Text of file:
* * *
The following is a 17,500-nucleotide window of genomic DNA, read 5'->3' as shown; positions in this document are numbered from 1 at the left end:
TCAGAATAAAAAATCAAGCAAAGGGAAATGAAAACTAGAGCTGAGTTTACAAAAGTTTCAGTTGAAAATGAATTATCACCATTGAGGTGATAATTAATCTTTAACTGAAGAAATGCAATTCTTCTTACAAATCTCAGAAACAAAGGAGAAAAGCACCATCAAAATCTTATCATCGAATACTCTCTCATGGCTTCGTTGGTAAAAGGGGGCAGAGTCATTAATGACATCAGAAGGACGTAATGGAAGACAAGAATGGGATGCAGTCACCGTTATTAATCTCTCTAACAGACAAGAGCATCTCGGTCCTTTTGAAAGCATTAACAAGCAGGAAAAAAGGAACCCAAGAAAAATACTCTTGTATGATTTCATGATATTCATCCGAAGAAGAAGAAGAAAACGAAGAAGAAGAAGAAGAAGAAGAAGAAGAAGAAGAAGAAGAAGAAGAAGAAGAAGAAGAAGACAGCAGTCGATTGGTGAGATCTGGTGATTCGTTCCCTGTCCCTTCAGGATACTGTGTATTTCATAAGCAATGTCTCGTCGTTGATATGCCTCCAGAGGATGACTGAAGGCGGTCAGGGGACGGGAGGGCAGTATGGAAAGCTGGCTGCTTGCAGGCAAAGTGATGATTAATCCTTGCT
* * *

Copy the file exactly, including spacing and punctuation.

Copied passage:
The following is a 17,500-nucleotide window of genomic DNA, read 5'->3' as shown; positions in this document are numbered from 1 at the left end:
TCAGAATAAAAAATCAAGCAAAGGGAAATGAAAACTAGAGCTGAGTTTACAAAAGTTTCAGTTGAAAATGAATTATCACCATTGAGGTGATAATTAATCTTTAACTGAAGAAATGCAATTCTTCTTACAAATCTCAGAAACAAAGGAGAAAAGCACCATCAAAATCTTATCATCGAATACTCTCTCATGGCTTCGTTGGTAAAAGGGGGCAGAGTCATTAATGACATCAGAAGGACGTAATGGAAGACAAGAATGGGATGCAGTCACCGTTATTAATCTCTCTAACAGACAAGAGCATCTCGGTCCTTTTGAAAGCATTAACAAGCAGGAAAAAAGGAACCCAAGAAAAATACTCTTGTATGATTTCATGATATTCATCCGAAGAAGAAGAAGAAAACGAAGAAGAAGAAGAAGAAGAAGAAGAAGAAGAAGAAGAAGAAGAAGAAGAAGAAGAAGAAGACAGCAGTCGATTGGTGAGATCTGGTGATTCGTTCCCTGTCCCTTCAGGATACTGTGTATTTCATAAGCAATGTCTCGTCGTTGATATGCCTCCAGAGGATGACTGAAGGCGGTCAGGGGACGGGAGGGCAGTATGGAAAGCTGGCTGCTTGCAGGCAAAGTGATGATTAATCCTTGCT